Formula 1, with its high-end tech, has managed to bolster its cybersecurity as they have also been the victim of various hack attacks.
Formula 1 is among the sports that are intensively relied upon technology. Therefore it attacks various cybercriminals and hackers. Mercedes, the most dominant team of the turbo-hybrid era, has been a victim of this vicious cycle.
The attention Silver Arrows fetch from these cyber attackers propels them to build a concrete wall to protect themselves from their digital adversaries.
“The profile of this organisation, the popularity of the sport and the fact that we’ve been pretty successful over the last few years actually acts as a little bit of a target for this type of activity,” explains Michael Taylor, IT director at Mercedes.
Mercedes faces an identical set of attacks from similar sources; most are phishing or ransomware attacks. But the Silver Arrows ought to protect its remote workforce, which can be anywhere around the world with so many races to cover.
“In this hybrid world, a lot of the technology comes out of Formula One and then trickles down into the cars that we drive, so there’s a tremendous amount of technology that’s on the cutting edge that obviously needs to be protected and certainly could be a target for nation-state actors,” says George Kurz, CEO of Crowdstrike, the cybersecurity partner of Mercedes.
How to protect Formula 1 members at team locations?
Most of the cybersecurity firms protect the touring staff, who are generally visiting one country to another in a span of a few weeks, by securing the endpoints- tablets, laptops and phones.
“That’s always an eye opener that always helps raise some inconvenient truths and some questions,” says Taylor. “Endpoints for us are our biggest area of risk because they have a human at the other end of them and most of the risk is inherently carried by humans doing something they probably shouldn’t do or didn’t intentionally mean to do,” Taylor explains.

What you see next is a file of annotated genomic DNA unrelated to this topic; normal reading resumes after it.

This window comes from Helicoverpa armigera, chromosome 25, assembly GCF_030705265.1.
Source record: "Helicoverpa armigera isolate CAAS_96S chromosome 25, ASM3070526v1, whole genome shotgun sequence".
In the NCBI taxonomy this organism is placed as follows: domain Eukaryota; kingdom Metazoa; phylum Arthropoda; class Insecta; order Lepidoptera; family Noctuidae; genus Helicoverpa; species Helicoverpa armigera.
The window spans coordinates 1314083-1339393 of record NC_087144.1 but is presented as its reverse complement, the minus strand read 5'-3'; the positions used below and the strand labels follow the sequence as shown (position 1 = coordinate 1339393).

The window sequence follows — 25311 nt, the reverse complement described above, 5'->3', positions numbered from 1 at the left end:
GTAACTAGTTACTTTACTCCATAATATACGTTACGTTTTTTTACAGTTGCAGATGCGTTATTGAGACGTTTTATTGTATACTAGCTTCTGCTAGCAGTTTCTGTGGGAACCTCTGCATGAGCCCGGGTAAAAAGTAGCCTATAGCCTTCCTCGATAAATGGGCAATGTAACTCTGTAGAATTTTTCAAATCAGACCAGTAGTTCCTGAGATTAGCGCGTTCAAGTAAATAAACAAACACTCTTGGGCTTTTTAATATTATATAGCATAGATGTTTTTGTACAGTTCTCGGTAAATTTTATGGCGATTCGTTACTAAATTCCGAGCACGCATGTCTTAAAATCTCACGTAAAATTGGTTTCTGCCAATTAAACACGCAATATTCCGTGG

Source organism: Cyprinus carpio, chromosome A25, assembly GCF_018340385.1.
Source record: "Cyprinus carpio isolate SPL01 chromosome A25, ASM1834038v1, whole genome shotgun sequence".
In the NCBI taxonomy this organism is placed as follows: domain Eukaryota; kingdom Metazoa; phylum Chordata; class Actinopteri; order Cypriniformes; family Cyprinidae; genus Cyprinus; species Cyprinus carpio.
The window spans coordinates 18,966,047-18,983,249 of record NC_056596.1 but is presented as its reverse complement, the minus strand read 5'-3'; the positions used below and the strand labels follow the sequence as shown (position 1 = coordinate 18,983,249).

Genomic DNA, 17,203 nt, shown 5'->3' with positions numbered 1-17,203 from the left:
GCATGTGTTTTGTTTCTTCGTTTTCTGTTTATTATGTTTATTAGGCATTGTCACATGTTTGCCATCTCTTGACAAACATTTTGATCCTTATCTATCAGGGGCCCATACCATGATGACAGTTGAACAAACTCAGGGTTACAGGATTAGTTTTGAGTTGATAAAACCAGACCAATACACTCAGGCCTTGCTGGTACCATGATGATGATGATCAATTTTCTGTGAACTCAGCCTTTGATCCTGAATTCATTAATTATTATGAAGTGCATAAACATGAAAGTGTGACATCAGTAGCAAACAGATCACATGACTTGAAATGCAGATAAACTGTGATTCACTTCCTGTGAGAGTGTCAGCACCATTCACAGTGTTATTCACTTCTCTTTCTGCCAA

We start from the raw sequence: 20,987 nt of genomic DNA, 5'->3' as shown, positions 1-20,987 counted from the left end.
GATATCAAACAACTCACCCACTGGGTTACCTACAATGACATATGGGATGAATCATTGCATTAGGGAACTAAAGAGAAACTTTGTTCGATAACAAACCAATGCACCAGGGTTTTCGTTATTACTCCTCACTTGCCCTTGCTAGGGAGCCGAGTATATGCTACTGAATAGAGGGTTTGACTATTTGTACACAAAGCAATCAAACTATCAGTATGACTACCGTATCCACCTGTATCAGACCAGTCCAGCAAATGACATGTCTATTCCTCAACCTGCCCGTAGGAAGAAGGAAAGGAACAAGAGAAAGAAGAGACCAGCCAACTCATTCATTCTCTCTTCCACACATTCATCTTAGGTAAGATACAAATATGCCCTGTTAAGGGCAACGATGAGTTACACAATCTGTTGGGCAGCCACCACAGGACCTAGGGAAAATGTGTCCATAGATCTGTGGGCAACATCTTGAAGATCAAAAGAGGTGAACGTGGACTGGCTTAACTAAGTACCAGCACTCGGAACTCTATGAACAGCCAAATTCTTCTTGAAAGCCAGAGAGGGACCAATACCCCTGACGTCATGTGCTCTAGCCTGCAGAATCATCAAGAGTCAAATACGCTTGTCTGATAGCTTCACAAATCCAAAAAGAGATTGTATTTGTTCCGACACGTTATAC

“The endpoint is an area where we do have control over, but not full control and that’s really the biggest focus for us in terms of reducing the risk opportunity there.”
Many of the applications that assist in protecting F1 teams are cloud-based, allowing Mercedes to secure their endpoints no matter wherever they are in the world.
“Whether in the factory in what we class our protective environment or out in Australia, it’s still the same consistent endpoint protection that we have in place; the fact it’s calling home to a cloud location somewhere in the world massively simplifies the complexity and the challenge for us organisationally,” Taylor explains.
McLare faced an attack
Before last year’s Portuguese Grand Prix, McLaren’s CEO Zak Brawn faced sophisticated phishing attacks, a set of emails he would be expecting to receive. But Brawn never received those emails.
The state of the art cybersecurity protections McLaren applies to the inboxes of all its staff meant it went straight to junk mail and disabled the link.
“In terms of volume of attacks, they’ve definitely got smarter. They’re targeting individuals with phishing and spear-phishing attacks – it’s very targeted, very clever,” says Chris Hicks, group CIO at McLaren.
“It is a cat and mouse game; the attackers will react to your changes, then we react in turn – but I feel like we’re always one step ahead”.